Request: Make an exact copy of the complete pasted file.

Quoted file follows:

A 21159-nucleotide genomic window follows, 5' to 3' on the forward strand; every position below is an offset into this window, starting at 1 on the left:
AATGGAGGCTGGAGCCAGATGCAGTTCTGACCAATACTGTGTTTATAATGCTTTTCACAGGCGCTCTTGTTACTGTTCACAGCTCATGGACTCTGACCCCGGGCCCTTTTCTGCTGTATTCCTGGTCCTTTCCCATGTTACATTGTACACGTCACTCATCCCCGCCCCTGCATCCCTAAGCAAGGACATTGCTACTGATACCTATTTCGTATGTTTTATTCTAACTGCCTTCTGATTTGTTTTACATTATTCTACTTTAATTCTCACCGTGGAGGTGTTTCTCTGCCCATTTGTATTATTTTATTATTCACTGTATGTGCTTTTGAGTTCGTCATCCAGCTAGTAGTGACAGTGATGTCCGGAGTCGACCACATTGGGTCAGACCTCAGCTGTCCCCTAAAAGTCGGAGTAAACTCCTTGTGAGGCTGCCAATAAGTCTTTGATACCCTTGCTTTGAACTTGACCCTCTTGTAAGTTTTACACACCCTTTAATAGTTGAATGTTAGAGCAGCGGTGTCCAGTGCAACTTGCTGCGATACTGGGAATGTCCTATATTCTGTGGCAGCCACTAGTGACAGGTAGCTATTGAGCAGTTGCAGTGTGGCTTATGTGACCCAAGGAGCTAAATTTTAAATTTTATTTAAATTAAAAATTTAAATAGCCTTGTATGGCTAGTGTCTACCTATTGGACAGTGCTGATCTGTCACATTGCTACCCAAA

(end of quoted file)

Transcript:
A 21159-nucleotide genomic window follows, 5' to 3' on the forward strand; every position below is an offset into this window, starting at 1 on the left:
AATGGAGGCTGGAGCCAGATGCAGTTCTGACCAATACTGTGTTTATAATGCTTTTCACAGGCGCTCTTGTTACTGTTCACAGCTCATGGACTCTGACCCCGGGCCCTTTTCTGCTGTATTCCTGGTCCTTTCCCATGTTACATTGTACACGTCACTCATCCCCGCCCCTGCATCCCTAAGCAAGGACATTGCTACTGATACCTATTTCGTATGTTTTATTCTAACTGCCTTCTGATTTGTTTTACATTATTCTACTTTAATTCTCACCGTGGAGGTGTTTCTCTGCCCATTTGTATTATTTTATTATTCACTGTATGTGCTTTTGAGTTCGTCATCCAGCTAGTAGTGACAGTGATGTCCGGAGTCGACCACATTGGGTCAGACCTCAGCTGTCCCCTAAAAGTCGGAGTAAACTCCTTGTGAGGCTGCCAATAAGTCTTTGATACCCTTGCTTTGAACTTGACCCTCTTGTAAGTTTTACACACCCTTTAATAGTTGAATGTTAGAGCAGCGGTGTCCAGTGCAACTTGCTGCGATACTGGGAATGTCCTATATTCTGTGGCAGCCACTAGTGACAGGTAGCTATTGAGCAGTTGCAGTGTGGCTTATGTGACCCAAGGAGCTAAATTTTAAATTTTATTTAAATTAAAAATTTAAATAGCCTTGTATGGCTAGTGTCTACCTATTGGACAGTGCTGATCTGTCACATTGCTACCCAAA